FOUNDER | PARTNER 1868 – 1915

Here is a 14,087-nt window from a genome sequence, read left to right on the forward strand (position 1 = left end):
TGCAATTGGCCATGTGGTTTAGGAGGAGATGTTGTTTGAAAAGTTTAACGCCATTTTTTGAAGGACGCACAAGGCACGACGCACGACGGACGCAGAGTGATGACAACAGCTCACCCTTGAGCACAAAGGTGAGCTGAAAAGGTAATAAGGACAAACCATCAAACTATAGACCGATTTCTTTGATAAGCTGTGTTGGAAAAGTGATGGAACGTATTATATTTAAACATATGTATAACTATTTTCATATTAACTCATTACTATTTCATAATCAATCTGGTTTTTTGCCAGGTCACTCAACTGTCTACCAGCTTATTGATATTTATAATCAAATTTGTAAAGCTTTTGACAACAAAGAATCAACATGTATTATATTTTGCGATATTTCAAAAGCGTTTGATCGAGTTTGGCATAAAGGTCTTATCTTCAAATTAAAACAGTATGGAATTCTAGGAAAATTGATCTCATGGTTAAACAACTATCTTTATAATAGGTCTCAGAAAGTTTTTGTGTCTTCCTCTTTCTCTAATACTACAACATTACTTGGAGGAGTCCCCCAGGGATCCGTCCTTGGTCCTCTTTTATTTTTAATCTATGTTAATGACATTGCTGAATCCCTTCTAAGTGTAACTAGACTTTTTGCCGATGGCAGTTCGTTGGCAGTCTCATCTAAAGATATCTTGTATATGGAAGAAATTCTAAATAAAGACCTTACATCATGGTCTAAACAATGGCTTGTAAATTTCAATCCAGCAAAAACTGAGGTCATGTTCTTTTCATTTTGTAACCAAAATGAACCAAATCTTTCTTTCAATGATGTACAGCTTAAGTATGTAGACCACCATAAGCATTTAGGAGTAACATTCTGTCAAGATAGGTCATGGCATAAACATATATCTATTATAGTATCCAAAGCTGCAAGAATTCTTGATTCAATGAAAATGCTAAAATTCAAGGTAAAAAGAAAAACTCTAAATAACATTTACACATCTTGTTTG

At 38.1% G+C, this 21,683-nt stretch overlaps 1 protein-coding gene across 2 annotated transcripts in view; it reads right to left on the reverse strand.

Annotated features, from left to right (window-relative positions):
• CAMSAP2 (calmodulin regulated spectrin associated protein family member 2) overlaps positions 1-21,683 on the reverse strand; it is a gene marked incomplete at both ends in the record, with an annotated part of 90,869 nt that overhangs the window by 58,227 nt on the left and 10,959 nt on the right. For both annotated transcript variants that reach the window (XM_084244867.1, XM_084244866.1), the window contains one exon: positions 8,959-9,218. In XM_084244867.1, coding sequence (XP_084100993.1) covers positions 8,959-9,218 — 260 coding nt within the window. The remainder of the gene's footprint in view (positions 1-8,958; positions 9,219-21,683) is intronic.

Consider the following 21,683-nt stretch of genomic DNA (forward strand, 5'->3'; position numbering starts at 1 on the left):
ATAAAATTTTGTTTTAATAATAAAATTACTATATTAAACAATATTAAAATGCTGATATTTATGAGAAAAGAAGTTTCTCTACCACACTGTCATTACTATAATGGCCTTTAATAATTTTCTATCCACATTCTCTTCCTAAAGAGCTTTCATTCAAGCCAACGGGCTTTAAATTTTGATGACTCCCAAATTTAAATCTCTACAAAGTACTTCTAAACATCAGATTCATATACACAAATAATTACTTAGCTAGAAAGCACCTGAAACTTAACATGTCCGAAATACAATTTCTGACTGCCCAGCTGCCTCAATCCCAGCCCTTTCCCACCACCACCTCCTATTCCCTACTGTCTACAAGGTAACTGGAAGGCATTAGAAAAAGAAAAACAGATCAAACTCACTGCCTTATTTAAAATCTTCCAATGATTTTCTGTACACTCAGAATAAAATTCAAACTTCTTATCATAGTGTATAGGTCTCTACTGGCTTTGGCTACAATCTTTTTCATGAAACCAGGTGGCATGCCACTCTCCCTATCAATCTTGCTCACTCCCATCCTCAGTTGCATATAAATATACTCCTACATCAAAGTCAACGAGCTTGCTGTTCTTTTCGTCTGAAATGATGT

Archimedes Russell was born in Andover, Massachusetts in 1840 to a carpenter father. At 19 he moved to Boston. After three years as an apprentice to architect John Stevens, Russell heard Syracuse was an up and coming city and contacted Rufus Rose, the only architect in the city’s directory, to inquire about a job. In his eagerness, Russell left Boston before receiving a response and he arrived in Syracuse to find Rose had moved to Chicago. Instead, in a critical twist of fate, he met another local architect Horatio Nelson White, becoming his apprentice in 1862. The rest, as they say, is history. After working closely with White on the Gridley Building in Hanover Square, Russell left White’s office and set out on his own in 1868. Archimedes could never have imagined that the firm he started as a 28-year-old would endure to become the oldest in New York State and the third oldest in the United States. A prodigious work ethic (Melvin King noted that Russell worked ten-hour days, six days a week) combined with a public spiritedness and inspired mind created not only a thriving firm, but literally helped build the city of Syracuse.